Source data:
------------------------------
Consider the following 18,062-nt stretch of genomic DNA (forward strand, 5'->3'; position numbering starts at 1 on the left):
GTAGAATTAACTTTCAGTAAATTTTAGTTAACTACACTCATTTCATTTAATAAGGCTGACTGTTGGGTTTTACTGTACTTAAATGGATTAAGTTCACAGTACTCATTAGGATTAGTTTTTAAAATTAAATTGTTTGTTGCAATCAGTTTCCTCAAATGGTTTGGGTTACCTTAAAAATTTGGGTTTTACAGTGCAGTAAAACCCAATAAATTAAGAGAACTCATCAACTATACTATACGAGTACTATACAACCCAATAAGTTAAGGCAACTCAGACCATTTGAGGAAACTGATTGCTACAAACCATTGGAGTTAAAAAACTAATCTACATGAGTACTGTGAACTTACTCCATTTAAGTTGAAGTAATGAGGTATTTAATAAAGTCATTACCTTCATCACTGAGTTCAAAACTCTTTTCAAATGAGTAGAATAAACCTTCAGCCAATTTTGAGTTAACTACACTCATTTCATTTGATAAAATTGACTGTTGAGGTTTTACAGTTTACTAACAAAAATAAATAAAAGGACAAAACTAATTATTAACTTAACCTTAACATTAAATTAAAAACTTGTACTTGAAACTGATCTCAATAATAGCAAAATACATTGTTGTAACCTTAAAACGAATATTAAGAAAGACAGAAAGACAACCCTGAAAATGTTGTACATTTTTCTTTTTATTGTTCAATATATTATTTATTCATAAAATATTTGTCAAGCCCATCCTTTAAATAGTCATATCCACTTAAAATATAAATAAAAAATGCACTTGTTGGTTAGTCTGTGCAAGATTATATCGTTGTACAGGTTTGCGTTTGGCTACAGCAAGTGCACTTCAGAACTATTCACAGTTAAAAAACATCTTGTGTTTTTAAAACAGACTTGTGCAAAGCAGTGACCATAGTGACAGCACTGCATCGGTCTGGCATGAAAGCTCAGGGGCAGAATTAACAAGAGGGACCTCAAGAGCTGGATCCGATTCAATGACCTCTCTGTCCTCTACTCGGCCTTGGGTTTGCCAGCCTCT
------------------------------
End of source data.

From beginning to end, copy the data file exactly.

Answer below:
Consider the following 18,062-nt stretch of genomic DNA (forward strand, 5'->3'; position numbering starts at 1 on the left):
GTAGAATTAACTTTCAGTAAATTTTAGTTAACTACACTCATTTCATTTAATAAGGCTGACTGTTGGGTTTTACTGTACTTAAATGGATTAAGTTCACAGTACTCATTAGGATTAGTTTTTAAAATTAAATTGTTTGTTGCAATCAGTTTCCTCAAATGGTTTGGGTTACCTTAAAAATTTGGGTTTTACAGTGCAGTAAAACCCAATAAATTAAGAGAACTCATCAACTATACTATACGAGTACTATACAACCCAATAAGTTAAGGCAACTCAGACCATTTGAGGAAACTGATTGCTACAAACCATTGGAGTTAAAAAACTAATCTACATGAGTACTGTGAACTTACTCCATTTAAGTTGAAGTAATGAGGTATTTAATAAAGTCATTACCTTCATCACTGAGTTCAAAACTCTTTTCAAATGAGTAGAATAAACCTTCAGCCAATTTTGAGTTAACTACACTCATTTCATTTGATAAAATTGACTGTTGAGGTTTTACAGTTTACTAACAAAAATAAATAAAAGGACAAAACTAATTATTAACTTAACCTTAACATTAAATTAAAAACTTGTACTTGAAACTGATCTCAATAATAGCAAAATACATTGTTGTAACCTTAAAACGAATATTAAGAAAGACAGAAAGACAACCCTGAAAATGTTGTACATTTTTCTTTTTATTGTTCAATATATTATTTATTCATAAAATATTTGTCAAGCCCATCCTTTAAATAGTCATATCCACTTAAAATATAAATAAAAAATGCACTTGTTGGTTAGTCTGTGCAAGATTATATCGTTGTACAGGTTTGCGTTTGGCTACAGCAAGTGCACTTCAGAACTATTCACAGTTAAAAAACATCTTGTGTTTTTAAAACAGACTTGTGCAAAGCAGTGACCATAGTGACAGCACTGCATCGGTCTGGCATGAAAGCTCAGGGGCAGAATTAACAAGAGGGACCTCAAGAGCTGGATCCGATTCAATGACCTCTCTGTCCTCTACTCGGCCTTGGGTTTGCCAGCCTCT